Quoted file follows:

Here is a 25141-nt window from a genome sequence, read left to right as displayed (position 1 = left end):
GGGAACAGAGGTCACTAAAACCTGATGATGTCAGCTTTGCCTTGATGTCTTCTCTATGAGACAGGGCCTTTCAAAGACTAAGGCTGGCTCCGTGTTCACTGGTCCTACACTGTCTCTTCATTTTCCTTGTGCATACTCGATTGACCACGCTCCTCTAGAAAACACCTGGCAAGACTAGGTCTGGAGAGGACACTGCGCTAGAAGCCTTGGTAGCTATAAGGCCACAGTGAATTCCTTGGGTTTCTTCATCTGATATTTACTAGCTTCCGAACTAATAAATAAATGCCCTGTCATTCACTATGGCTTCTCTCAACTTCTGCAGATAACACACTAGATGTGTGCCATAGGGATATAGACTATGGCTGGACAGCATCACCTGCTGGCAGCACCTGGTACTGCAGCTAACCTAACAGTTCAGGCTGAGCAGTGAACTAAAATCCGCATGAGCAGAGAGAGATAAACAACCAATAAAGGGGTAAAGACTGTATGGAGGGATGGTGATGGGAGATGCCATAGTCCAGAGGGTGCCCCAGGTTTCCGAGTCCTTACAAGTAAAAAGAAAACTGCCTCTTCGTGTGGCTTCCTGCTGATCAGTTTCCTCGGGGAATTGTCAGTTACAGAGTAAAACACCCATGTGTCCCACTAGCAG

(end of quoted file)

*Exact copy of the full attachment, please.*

Here is a 25141-nt window from a genome sequence, read left to right as displayed (position 1 = left end):
GGGAACAGAGGTCACTAAAACCTGATGATGTCAGCTTTGCCTTGATGTCTTCTCTATGAGACAGGGCCTTTCAAAGACTAAGGCTGGCTCCGTGTTCACTGGTCCTACACTGTCTCTTCATTTTCCTTGTGCATACTCGATTGACCACGCTCCTCTAGAAAACACCTGGCAAGACTAGGTCTGGAGAGGACACTGCGCTAGAAGCCTTGGTAGCTATAAGGCCACAGTGAATTCCTTGGGTTTCTTCATCTGATATTTACTAGCTTCCGAACTAATAAATAAATGCCCTGTCATTCACTATGGCTTCTCTCAACTTCTGCAGATAACACACTAGATGTGTGCCATAGGGATATAGACTATGGCTGGACAGCATCACCTGCTGGCAGCACCTGGTACTGCAGCTAACCTAACAGTTCAGGCTGAGCAGTGAACTAAAATCCGCATGAGCAGAGAGAGATAAACAACCAATAAAGGGGTAAAGACTGTATGGAGGGATGGTGATGGGAGATGCCATAGTCCAGAGGGTGCCCCAGGTTTCCGAGTCCTTACAAGTAAAAAGAAAACTGCCTCTTCGTGTGGCTTCCTGCTGATCAGTTTCCTCGGGGAATTGTCAGTTACAGAGTAAAACACCCATGTGTCCCACTAGCAG